• Randall*, Kristopher W.; Parks*, Brandon W.; Peelen, Timothy J. “Ru(bpy)3Cl2 Photocatalyzed Reductive Cyclization of Enones.”
  • Kontra*, Justin M.; Parks*, Brandon W.; Peelen, Timothy J. “Development of an Undergraduate, Project-Based Laboratory to Introduce Students to Drug Discovery.”

    Professor Emeritus Dahlberg Teaches Chemometrics at John Jay in NYC in June 2011
    On June 7 and 8th Don Dahlberg participated in the presentation of a workshop "Introduction to Chemometrics for Forensic Scientists & Analytical Chemists" at John Jay College of Criminal Justice. Co-instructors were Dr. Stephen Morgan from the University of South Carolina and Dr. Nicholas Petraco from John Jay. The Workshop was hosted by the Forensic Science Specialization of the Criminal Justice Doctoral Program at John Jay and the Graduate Center of CUNY. Attendees consisted of faculty and graduate students from John Jay and other CUNY campuses.

    LVC Contingent Presents Research at ACS Meeting in Anaheim in March, 2011
    Andy Marsh and five LVC students presented talks at the 241st National Meeting of the American Chemical Society in Anaheim, CA in late March. Andy delivered a presentation entitled “Active and Selective Platinum Nanocatalysts for the Aqueous Phase Hydrogenation of Carbonyl Bonds.”  The LVC students and the talks they presented are given below:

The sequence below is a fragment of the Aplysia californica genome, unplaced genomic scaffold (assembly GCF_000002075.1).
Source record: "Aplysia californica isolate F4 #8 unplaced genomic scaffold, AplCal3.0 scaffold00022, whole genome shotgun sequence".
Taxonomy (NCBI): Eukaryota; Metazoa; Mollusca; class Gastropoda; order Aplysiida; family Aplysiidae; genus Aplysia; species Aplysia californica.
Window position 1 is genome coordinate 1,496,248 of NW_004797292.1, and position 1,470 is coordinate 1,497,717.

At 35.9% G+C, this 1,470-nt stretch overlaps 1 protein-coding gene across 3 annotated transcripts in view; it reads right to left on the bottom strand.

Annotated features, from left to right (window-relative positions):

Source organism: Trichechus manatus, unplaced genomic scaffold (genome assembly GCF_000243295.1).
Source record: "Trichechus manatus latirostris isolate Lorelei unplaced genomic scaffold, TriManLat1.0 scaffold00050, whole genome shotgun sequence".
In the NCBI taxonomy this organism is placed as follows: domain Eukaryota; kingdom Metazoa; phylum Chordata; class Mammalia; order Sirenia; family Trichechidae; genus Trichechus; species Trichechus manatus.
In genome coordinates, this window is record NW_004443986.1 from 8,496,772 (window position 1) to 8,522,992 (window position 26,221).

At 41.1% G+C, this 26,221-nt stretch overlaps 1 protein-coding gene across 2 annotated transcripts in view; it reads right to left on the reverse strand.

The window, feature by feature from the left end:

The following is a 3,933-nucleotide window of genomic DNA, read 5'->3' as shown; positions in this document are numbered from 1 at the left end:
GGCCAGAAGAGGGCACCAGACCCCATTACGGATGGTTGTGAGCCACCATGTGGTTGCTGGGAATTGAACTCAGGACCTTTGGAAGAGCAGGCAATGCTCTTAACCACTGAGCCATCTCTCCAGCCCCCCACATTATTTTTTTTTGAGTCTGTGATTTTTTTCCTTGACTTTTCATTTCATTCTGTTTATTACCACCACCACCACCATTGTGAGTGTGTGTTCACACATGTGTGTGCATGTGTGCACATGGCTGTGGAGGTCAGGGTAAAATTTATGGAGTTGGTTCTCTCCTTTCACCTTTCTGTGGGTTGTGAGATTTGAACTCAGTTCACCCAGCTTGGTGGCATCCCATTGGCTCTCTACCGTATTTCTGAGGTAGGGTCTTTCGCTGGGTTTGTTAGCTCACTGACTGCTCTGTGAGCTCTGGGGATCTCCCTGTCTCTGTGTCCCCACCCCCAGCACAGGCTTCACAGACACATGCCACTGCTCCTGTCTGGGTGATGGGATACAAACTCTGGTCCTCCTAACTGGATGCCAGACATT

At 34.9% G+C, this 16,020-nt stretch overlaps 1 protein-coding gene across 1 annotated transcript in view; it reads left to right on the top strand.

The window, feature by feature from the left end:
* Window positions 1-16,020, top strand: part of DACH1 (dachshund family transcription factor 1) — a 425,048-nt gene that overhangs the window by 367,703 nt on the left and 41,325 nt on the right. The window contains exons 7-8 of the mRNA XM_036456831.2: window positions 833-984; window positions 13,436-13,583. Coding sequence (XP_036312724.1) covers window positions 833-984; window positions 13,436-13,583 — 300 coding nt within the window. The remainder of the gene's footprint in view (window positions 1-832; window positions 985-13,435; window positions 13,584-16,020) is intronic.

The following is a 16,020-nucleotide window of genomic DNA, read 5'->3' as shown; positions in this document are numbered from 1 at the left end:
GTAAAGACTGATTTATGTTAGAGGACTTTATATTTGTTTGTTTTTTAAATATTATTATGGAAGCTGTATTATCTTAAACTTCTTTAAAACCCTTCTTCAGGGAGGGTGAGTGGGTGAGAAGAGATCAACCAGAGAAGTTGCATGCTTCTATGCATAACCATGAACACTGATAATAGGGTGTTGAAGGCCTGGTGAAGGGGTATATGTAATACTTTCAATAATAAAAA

Nate Musselwhite ('11), “Investigation of the Chemoselective Hydrogenation of Cinnamaldehyde Utilizing a Variety of Platinum Based Catalysts," presented in the Division of Colloid and Surface Chemistry.
    Mike Schmidt ('11), “Synthesis of Biocompatible Zinc Sulfide Nanocrystals and Their Application to Phototherapeutic Reactions,” Division of Colloid and Surface Chemistry.
    Lindsay Carl ('12), “Reactions of Water and Acetonitrile in the Investigation of Amino Acid Synthesis in Space,” Division of Chemical Education.
    Sarah Wagner ('12), “Aqueous-Phase Chemoselective Hydrogenation of Cyclohexenone using Platinum Nanocatalysts,” Division of Chemical Education.
    Kim Hibshman ('11), “Effect of Flavonoid Structure on the Rate of Reduction of the Nitrite Ion.” Division of Agricultural and Food Chemistry. Kim spoke in a judged undergraduate research session and won first prize for her 30 minute presentation. Kim also won an ACS travel award to attend the meeting.

    Nate, Mike, Lindsay, and Sarah all worked on their projects with Andy Marsh, and Kim worked jointly with Don Dahlberg and Ken Miller of the Hershey Foods Technical Center. Three of the speakers will graduate in May 2011, and all are headed to graduate programs.  Nate Musselwhite is headed to the University of California at Berkeley, Kim Hibshman to the University of Delaware, and Mike Schmidt to Penn State University.